June 21, 2018: Mid-Year Update on Federal Prison and Sentencing Reform
By and large the first half of 2018 has been rather disappointing. Early in the year there were high hopes that the United States Sentencing Commission would approve Guidelines amendments that would substantially benefit first time, nonviolent offenders by providing a 1 or 2-point reduction. That unfortunately did not happen. All the USSC did was approve a “commentary” amendment advising that courts should utilize alternatives to incarceration for non-violent first-time offenders who are in Category A or B on the Sentencing Table, meaning those with an Adjusted Guideline Level under 12. As far as the Sentencing Commission is concerned, John Webster, NPSC’s Managing Director believes that the first half of 2018 was a true disappointment for federal inmates and defendants.
In terms of Federal legislation, thus far 2018 is also a disappointment. Although there are certain bills in Congress, such as the H.R.64 – Federal Prison Bureau Nonviolent Offender Relief Act of 2017 which permits non-violent defendants over age 45 to serve 50% of their time, this is just a bill—not a law. H.R. 64 has NO chance of ever passing we are sorry to say. We also get many calls and emails about the “65% law that just passed” or some variation of that statement. This is rather frustrating for our staff here as the so called “65% law” is nothing more than prison rumor. Apparently a viral prison rumor that we here at NPSC have been dealing with for over 6 years.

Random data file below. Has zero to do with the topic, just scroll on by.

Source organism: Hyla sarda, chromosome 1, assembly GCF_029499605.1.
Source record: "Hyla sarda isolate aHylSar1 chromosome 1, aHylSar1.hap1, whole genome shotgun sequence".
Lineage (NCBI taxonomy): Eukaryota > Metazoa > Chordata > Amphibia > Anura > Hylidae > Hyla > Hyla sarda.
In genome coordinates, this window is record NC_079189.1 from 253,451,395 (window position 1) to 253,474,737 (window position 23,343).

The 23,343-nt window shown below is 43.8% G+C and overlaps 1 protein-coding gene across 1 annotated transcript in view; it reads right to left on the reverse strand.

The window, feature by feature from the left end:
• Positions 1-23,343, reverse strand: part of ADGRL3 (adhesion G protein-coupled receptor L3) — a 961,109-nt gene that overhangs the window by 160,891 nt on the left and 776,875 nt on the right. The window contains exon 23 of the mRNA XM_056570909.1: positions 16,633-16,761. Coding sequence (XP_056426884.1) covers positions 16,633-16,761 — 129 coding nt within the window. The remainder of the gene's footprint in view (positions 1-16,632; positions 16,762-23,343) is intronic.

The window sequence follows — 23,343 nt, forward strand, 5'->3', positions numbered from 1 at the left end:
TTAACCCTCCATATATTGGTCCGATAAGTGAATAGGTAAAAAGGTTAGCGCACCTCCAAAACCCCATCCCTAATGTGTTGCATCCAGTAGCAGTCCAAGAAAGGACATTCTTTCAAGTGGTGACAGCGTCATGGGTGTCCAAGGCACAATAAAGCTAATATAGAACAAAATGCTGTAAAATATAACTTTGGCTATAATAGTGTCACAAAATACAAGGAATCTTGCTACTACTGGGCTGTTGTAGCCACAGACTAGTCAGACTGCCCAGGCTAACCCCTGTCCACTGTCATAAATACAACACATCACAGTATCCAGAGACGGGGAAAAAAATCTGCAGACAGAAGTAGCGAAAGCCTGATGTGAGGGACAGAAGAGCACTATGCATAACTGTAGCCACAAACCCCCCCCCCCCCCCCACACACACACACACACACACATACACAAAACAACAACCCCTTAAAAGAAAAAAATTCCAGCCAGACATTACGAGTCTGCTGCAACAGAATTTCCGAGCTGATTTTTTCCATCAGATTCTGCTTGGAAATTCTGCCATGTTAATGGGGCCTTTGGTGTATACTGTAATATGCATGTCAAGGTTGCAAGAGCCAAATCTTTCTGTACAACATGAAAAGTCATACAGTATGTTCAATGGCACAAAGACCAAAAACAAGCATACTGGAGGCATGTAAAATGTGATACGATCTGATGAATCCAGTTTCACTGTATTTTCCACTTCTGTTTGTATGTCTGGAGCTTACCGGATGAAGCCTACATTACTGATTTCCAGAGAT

Although current political realities have all but eliminated the chances for the Sentencing Reform and Corrections Act from being passed, the First Step Act has been passed in the House of Representatives on May 22, 2018. It has been introduced in the Senate, where, as of this writing, has been bogged down in bipartisan politics and many commentators doubt its ultimate passage.
The First Step Act focuses solely on several aspects of federal “prison reform” rather than any form of sentencing reform. Although, many Democratic Representatives are voicing their opposition to this bill, asserting that it does not include any sentencing reform measures. Although such is true, we here at NPSC feel that half a loaf is better than none at all. With a GOP controlled House, Senate and White House it is not expected that comprehensive sentencing reform is likely at least until after the 2018 mid-term elections. Indeed, President Trump announced that he does support the First Step Act and will sign it if it gets on his desk.
The First Step Act, if passed, would:
- authorize $50 million annually for five years to provide education and vocational training programs to federal inmates.
- allow more federal prisoners to take advantage of credits that would allow inmates to serve part of their sentence in home confinement or at a halfway house.
- provide a technical fix that would allow inmates to earn up to 54 days of “good time” credit a year, up from 47 days annually under current Bureau of Prisons’ interpretation of the law.
- amend 18 U.S.C. §3621 to require the Bureau of Prisons to initially place or transfer most inmates closer to their primary residence subject to programming needs, bed availability and security level.
- ease some of the requirements to obtain a “Compassionate Release” and, more importantly, would allow an inmate—rather than just the Bureau of Prisons—-to file the required motion before the court pursuant to 18 U.S..C §3582 to seek a Compassionate Release.
Thus far, 2018 has been uneventful for true federal prison and sentencing reform. As always, if the reader has any questions about this or about federal sentence reductions or federal sentence mitigation, please fell free to contact us at email@example.com or at 615-696-6153